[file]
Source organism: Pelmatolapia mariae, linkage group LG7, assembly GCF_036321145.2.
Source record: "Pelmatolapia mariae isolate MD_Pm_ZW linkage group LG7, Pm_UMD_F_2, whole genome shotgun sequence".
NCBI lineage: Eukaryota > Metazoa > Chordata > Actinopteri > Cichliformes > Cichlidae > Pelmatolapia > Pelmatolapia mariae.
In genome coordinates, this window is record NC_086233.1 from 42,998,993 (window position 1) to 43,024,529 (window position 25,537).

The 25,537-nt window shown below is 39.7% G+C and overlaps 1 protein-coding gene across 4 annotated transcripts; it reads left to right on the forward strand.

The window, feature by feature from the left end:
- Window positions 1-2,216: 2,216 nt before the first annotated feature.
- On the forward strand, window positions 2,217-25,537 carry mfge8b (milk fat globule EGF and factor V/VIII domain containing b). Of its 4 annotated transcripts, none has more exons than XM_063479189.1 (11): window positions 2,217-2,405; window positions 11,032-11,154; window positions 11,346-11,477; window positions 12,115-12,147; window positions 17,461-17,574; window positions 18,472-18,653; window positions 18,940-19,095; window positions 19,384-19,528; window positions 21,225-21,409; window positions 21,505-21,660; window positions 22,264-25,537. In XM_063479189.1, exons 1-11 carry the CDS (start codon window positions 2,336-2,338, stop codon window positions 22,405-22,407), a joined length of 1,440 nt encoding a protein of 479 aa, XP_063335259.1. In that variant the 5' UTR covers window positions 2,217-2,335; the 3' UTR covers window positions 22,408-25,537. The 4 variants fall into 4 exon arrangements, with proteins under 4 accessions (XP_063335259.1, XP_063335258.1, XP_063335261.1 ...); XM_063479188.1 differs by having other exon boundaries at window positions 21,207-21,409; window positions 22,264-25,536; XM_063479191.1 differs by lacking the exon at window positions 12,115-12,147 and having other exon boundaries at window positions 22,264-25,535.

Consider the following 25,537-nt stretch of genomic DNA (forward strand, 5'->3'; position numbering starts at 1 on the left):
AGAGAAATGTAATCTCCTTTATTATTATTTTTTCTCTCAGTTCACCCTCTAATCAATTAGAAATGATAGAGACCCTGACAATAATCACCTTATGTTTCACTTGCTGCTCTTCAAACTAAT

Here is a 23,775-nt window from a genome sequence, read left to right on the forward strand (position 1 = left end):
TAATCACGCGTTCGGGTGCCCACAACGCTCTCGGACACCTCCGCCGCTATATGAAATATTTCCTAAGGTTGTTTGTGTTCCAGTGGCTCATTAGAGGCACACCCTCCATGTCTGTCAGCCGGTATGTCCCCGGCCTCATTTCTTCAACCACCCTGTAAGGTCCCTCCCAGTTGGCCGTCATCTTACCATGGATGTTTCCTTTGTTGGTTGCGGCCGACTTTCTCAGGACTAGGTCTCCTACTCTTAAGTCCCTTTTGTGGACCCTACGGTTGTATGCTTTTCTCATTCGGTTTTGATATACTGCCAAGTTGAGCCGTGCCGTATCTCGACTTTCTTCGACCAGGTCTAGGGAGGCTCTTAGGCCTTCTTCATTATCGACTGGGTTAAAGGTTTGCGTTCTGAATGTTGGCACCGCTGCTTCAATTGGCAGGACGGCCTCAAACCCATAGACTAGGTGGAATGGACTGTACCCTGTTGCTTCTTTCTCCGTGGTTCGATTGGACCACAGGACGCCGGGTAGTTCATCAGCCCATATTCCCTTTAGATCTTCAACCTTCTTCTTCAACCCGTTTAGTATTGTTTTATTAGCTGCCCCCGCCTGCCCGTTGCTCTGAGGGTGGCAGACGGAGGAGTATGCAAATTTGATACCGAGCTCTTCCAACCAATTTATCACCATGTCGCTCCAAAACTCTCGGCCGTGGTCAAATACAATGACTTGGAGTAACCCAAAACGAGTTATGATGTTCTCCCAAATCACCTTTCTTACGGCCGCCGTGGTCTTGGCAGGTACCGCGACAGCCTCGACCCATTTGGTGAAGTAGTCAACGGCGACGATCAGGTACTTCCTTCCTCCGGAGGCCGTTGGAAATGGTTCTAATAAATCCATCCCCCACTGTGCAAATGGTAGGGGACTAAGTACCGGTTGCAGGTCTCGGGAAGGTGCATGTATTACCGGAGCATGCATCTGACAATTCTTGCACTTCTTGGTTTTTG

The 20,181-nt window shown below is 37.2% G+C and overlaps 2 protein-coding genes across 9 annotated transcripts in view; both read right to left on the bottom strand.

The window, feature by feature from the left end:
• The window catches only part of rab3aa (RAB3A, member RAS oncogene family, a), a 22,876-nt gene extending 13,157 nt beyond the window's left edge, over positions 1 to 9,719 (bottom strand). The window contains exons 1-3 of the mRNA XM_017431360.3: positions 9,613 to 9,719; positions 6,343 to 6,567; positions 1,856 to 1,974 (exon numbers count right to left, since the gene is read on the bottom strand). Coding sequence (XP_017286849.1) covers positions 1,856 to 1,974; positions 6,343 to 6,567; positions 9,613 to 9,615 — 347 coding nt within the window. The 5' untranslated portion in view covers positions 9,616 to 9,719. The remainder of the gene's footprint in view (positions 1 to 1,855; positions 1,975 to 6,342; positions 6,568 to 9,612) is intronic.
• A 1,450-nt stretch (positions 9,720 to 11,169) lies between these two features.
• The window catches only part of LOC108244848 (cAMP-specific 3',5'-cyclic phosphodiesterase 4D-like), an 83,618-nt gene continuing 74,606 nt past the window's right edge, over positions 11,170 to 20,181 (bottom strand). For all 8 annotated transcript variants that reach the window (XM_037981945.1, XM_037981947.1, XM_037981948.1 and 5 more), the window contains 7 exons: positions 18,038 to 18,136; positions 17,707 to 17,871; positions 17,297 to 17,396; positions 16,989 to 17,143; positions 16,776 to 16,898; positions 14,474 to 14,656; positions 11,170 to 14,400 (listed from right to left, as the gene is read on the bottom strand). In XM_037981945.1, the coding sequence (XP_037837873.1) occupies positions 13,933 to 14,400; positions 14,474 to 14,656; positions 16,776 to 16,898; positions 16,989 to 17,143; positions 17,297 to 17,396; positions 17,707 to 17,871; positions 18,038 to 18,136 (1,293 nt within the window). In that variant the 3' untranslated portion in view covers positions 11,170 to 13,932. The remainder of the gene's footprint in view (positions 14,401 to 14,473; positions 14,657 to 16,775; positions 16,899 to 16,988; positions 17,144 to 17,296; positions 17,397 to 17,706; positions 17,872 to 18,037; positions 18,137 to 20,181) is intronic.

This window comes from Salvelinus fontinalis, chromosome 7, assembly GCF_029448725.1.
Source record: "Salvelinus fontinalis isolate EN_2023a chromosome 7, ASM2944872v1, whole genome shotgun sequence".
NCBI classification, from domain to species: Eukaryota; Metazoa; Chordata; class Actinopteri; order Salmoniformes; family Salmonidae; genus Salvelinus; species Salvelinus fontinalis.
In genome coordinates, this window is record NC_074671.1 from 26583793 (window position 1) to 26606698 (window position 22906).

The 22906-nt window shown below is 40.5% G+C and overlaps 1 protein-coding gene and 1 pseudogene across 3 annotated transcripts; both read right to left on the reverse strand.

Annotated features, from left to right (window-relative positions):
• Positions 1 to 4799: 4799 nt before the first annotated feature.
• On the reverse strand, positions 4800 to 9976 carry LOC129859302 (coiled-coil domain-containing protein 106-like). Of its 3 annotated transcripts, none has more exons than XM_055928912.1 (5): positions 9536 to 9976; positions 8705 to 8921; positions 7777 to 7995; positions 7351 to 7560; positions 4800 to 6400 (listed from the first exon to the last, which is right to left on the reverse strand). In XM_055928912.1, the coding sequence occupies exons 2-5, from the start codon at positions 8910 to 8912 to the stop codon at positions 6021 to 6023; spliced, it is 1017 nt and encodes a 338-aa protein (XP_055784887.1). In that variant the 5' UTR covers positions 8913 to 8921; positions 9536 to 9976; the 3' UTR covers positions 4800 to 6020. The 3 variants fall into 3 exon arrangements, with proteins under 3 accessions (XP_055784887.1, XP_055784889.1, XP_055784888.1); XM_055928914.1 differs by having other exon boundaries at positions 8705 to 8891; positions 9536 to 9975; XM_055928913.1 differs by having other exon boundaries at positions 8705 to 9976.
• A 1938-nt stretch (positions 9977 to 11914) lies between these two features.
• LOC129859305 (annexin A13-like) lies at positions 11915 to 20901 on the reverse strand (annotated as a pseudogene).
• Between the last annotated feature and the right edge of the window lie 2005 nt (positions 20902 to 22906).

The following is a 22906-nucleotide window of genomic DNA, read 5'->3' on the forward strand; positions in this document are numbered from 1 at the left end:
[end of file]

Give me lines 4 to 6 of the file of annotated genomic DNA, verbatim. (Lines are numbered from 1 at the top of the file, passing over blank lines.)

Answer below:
In genome coordinates, this window is record NC_086233.1 from 42,998,993 (window position 1) to 43,024,529 (window position 25,537).

The 25,537-nt window shown below is 39.7% G+C and overlaps 1 protein-coding gene across 4 annotated transcripts; it reads left to right on the forward strand.

The window, feature by feature from the left end: